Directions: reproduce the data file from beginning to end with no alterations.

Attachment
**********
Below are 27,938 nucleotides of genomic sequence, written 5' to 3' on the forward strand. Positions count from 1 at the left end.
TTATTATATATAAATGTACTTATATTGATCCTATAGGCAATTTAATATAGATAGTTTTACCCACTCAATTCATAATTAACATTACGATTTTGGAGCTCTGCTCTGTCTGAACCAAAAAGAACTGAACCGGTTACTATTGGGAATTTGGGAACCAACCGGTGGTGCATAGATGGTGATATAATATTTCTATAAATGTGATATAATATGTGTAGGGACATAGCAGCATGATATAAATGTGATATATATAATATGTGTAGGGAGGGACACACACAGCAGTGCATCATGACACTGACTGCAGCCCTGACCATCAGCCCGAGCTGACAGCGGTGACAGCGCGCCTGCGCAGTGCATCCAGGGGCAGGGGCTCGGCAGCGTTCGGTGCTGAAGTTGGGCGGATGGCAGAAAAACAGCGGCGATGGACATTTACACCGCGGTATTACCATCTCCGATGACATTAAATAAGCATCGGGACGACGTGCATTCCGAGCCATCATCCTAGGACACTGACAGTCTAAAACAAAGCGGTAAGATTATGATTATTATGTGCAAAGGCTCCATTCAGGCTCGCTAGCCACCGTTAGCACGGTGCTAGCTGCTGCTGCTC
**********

Below are 27,938 nucleotides of genomic sequence, written 5' to 3' on the forward strand. Positions count from 1 at the left end.
TTATTATATATAAATGTACTTATATTGATCCTATAGGCAATTTAATATAGATAGTTTTACCCACTCAATTCATAATTAACATTACGATTTTGGAGCTCTGCTCTGTCTGAACCAAAAAGAACTGAACCGGTTACTATTGGGAATTTGGGAACCAACCGGTGGTGCATAGATGGTGATATAATATTTCTATAAATGTGATATAATATGTGTAGGGACATAGCAGCATGATATAAATGTGATATATATAATATGTGTAGGGAGGGACACACACAGCAGTGCATCATGACACTGACTGCAGCCCTGACCATCAGCCCGAGCTGACAGCGGTGACAGCGCGCCTGCGCAGTGCATCCAGGGGCAGGGGCTCGGCAGCGTTCGGTGCTGAAGTTGGGCGGATGGCAGAAAAACAGCGGCGATGGACATTTACACCGCGGTATTACCATCTCCGATGACATTAAATAAGCATCGGGACGACGTGCATTCCGAGCCATCATCCTAGGACACTGACAGTCTAAAACAAAGCGGTAAGATTATGATTATTATGTGCAAAGGCTCCATTCAGGCTCGCTAGCCACCGTTAGCACGGTGCTAGCTGCTGCTGCTC